This is what a Dean of a medical school wrote about her

    "As a former Dean of Medical Education at Pritzker School of Medicine, (University of Chicago), I learned first-hand what our medical students sought in establishing a curriculum for Spirituality in Medicine. In a word, they wanted clinically real issues on this topic discussed by their practicing faculty, and we had no trouble initiating a 30hr course addressing 10 topics they chose. (see Ch.23 in the book cited above) We believe the graduates from this curriculum will be prepared to address these spiritual issues with their patients....Lawrence D.H.Wood, MD PhD says:

    Your first session of the Spirituality in Medicine 2012 Series was splendid!! I am writing to underline an essential feature of Joan Borysenko’s presentation. Her empathic demeanor and sensitive description of several clinical vignettes enhanced her scholarly message.

    Some things are better caught than taught. As a provider of Critical Care, I was most informed in responding to my patients spiritual needs by having experienced personal loss and grieving. (Science, Belief, Intuition – Balboa Press – 2012) Through this hole in my soul, empathy and compassion entered my practice and teaching. Then every opportunity to learn spiritual principles became part of my multi-faceted approach to my patients’ questions, and those of their significant others. Such on-the-job training as a wounded-healer enhances the contribution that Dr. Borysenko and practicing physicians provide as “Peace of Mind” Consultants

  3. Dr. Borysenko earned her doctorate in Medical Sciences from the Harvard Medical School, where she completed post-doctoral training in cancer cell biology. Her first faculty position was at the Tufts University College of Medicine in Boston. But after the death of her father from cancer, she became more interested in the person with the illness than in the disease itself, and returned to Harvard Medical School to complete a second postdoctoral fellowship, this time in the new field of behavioral medicine. Under the tutelage of Herbert Benson, M.D., who first identified the relaxation response and brought meditation into medicine, she was awarded a Medical Foundation Fellowship and completed her third post-doctoral fellowship in psychoneuroimmunology.

    In the early 1980’s Dr. Borysenko co-founded a Mind/Body clinic with Dr. Benson and Dr. Ilan Kutz, became licensed as a psychologist, and was appointed instructor in medicine at the Harvard Medical School. Her years of clinical experience and research culminated in the 1987 publication of the New York Times best seller, Minding the Body, Mending the Mind, which sold over 400,000 copies. The 20th anniversary edition, newly revised, was published in 2007. Author or co-author of 13 other books and numerous audio and video programs, including the Public Television special Inner Peace for Busy People,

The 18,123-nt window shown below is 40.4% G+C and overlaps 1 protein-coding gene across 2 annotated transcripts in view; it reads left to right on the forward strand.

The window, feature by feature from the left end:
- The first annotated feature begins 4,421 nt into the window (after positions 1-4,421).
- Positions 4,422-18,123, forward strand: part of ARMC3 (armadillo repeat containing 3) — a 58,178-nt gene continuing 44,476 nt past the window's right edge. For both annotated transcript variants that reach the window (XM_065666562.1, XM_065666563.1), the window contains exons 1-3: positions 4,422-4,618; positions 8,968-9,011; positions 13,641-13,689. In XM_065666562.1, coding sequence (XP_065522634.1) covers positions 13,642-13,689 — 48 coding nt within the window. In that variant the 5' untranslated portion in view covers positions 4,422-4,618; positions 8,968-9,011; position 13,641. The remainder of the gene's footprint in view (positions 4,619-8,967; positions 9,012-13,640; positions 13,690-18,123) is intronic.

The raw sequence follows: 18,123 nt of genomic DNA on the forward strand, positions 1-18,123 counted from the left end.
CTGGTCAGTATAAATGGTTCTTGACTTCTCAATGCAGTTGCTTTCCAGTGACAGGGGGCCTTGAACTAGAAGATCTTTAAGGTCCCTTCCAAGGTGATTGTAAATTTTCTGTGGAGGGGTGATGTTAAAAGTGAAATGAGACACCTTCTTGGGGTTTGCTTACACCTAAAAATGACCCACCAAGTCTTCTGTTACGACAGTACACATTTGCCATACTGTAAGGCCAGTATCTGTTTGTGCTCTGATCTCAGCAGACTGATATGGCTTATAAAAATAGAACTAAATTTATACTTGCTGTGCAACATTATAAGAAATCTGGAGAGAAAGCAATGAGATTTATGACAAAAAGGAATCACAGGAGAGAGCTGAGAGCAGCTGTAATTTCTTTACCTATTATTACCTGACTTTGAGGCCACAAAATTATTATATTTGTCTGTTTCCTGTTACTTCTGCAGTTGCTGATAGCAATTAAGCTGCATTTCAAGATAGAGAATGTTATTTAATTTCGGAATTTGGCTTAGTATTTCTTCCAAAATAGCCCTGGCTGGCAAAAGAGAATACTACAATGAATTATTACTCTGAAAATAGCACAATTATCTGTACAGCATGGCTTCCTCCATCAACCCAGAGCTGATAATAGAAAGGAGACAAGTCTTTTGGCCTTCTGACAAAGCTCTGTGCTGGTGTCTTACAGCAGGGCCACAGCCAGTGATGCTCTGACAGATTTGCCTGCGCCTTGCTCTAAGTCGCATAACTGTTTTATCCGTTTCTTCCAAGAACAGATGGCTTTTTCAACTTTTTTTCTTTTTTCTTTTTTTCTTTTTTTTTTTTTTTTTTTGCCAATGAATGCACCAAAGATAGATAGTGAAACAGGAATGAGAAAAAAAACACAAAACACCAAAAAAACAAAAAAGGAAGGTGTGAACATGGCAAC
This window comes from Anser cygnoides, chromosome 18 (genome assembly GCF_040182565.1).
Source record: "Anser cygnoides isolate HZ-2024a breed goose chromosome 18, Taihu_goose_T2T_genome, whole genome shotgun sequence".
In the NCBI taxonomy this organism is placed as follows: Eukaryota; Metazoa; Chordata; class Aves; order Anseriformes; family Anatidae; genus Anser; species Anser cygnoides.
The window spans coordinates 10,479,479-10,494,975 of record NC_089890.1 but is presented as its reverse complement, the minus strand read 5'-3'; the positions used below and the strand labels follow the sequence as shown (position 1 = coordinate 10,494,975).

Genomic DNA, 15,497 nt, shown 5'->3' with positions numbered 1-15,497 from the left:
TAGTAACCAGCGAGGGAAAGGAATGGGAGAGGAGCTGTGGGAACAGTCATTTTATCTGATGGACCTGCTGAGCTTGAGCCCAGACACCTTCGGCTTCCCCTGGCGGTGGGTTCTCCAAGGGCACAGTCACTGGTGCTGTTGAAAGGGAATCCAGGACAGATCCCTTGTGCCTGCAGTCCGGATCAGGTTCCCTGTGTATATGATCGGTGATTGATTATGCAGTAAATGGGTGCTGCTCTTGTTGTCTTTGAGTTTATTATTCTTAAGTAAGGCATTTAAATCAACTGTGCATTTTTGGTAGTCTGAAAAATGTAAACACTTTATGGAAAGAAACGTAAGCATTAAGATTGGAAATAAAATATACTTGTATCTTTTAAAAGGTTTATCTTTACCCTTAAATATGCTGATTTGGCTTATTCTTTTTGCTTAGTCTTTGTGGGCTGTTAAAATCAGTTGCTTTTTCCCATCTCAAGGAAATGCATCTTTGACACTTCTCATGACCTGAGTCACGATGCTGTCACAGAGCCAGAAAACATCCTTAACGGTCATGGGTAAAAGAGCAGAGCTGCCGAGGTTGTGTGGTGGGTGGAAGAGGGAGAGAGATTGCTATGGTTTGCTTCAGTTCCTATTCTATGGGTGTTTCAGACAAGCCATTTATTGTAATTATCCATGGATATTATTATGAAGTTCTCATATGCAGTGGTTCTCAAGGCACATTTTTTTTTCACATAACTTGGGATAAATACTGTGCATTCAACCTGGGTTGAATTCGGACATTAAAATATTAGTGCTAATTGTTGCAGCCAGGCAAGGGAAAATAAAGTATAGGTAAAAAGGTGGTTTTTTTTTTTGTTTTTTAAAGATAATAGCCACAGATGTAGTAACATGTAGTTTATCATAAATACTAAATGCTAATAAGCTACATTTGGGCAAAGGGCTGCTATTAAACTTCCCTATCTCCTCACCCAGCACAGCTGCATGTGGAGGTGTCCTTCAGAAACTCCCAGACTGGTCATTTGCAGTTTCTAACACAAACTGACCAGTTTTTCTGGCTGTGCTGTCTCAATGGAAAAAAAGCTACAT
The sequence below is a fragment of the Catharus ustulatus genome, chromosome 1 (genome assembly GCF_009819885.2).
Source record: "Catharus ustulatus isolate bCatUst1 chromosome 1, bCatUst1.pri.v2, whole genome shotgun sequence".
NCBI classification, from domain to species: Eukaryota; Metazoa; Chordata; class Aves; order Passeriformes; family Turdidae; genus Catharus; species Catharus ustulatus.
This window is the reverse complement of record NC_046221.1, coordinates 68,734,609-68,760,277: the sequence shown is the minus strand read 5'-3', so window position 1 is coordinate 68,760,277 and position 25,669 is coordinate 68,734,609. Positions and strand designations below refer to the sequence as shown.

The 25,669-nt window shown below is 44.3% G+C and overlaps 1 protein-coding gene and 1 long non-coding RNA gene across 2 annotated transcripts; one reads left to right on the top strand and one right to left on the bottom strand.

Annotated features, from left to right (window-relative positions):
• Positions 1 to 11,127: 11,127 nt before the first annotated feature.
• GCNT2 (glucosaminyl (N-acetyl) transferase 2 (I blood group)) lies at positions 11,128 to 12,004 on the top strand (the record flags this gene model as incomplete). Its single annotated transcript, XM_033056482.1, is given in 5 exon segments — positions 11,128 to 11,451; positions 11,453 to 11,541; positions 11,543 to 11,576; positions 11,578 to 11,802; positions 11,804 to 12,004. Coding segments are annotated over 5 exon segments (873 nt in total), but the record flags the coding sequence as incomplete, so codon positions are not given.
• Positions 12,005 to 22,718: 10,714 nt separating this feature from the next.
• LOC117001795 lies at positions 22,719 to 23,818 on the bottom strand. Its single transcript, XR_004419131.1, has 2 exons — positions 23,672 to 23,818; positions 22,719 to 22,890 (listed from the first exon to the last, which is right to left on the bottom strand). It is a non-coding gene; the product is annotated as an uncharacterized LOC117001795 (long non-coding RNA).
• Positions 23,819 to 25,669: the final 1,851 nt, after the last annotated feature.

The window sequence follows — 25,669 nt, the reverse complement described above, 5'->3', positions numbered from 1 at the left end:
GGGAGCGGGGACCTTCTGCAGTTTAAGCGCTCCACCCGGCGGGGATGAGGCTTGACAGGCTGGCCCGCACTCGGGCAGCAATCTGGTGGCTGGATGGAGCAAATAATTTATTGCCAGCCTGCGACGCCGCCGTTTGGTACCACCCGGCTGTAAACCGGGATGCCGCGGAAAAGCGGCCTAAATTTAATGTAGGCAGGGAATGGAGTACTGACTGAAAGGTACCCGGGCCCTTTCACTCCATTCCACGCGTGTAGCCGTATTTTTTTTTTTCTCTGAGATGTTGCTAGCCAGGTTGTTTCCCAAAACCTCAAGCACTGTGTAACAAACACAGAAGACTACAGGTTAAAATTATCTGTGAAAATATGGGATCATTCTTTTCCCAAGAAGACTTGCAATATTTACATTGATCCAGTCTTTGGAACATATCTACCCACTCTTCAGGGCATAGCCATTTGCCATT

4. Just watched a programme on PBS(U.S. Public t.v) on mindeful meditation. Even Hospitals teach their staff. A first grade teacher teaching little kids to focus on the sound of a bowls. She had one of bowl in hand with a stick like object to hit at intervals. Kids were asked to focus on the sound for 10 minutes. What a change

    "Mindfulness in Schools: When Meditation Replaces Detention"

  5. Teaching patients mindeful meditation. PBS

  6. Did you notice Americans Scientists in California(universities), New York and Boston Mass are very open minded..

    Does Education makes one liberal and open to out of box ideas?

    There is another NASA scientist, Physicist, Dr Tom Campbell, who came with up a theory: Theory of Everything, very very similar to Gurbani's Shri Sukhmani Sahib

    just like Physicists in New York: Dr Brian Greene, Dr Michio Kaku, , M.I.T. professor Max Tegmark explores the possibility that math does not just describe the universe, but makes the universe(Scientific American).

    Dr John Filo with guest Tom Campbell: The Really Big Picture

  7. Work with NASA and the US Department of Defense

    Tom Campbell has had a long career as a scientist and physicist. He received a B.S. in Physics as well as an M.S. in Physics. His Ph.D. work specialized in Experimental Nuclear Physics with a thesis in low-energy nuclear collisions.[4] He worked as a systems analyst with Army technical intelligence for a decade before moving into the research and development of technology supporting defensive missile systems. Subsequently, he spent the better part of 30 years working within the US missile defense community as a contractor to the Department of Defense.[4] Campbell most recently worked for NASA within the Ares I program (follow-on to the Shuttle) assessing and solving problems of risk and vulnerability to insure mission and crew survivability and success.[4][5]

    Thomas Warren Campbell (December 9, 1944) is a physicist, lecturer, and author of the My Big T.O.E. (Theory of Everything) trilogy, a work that claims to unify general relativity, quantum mechanics, and metaphysics along with the origins of consciousness. The work is based on the simulation argument, which posits that reality is both virtual and subjective. Campbell agrees with other notable philosophers and scientists including Hans Moravec, Nick Bostrom, Brian Whitworth,[1] Marcus Arvan[2] and others who hypothesize that reality is a simulation generated by a computer (or peer-to-peer network according to Aravan),[3] while Campbell contends reality evolved from a "digital big bang". These ideas are heavily influenced by the concepts of digital physics.

  8. Sorry I am keeping this thread open

    But here is that link I was talking about Meditation on Public television. It was on yesterday again. It's called, "A Joyful Mind"

    Promo here

    1. No problem! Thanks for sharing these links. Sorry ive been too busy to reply!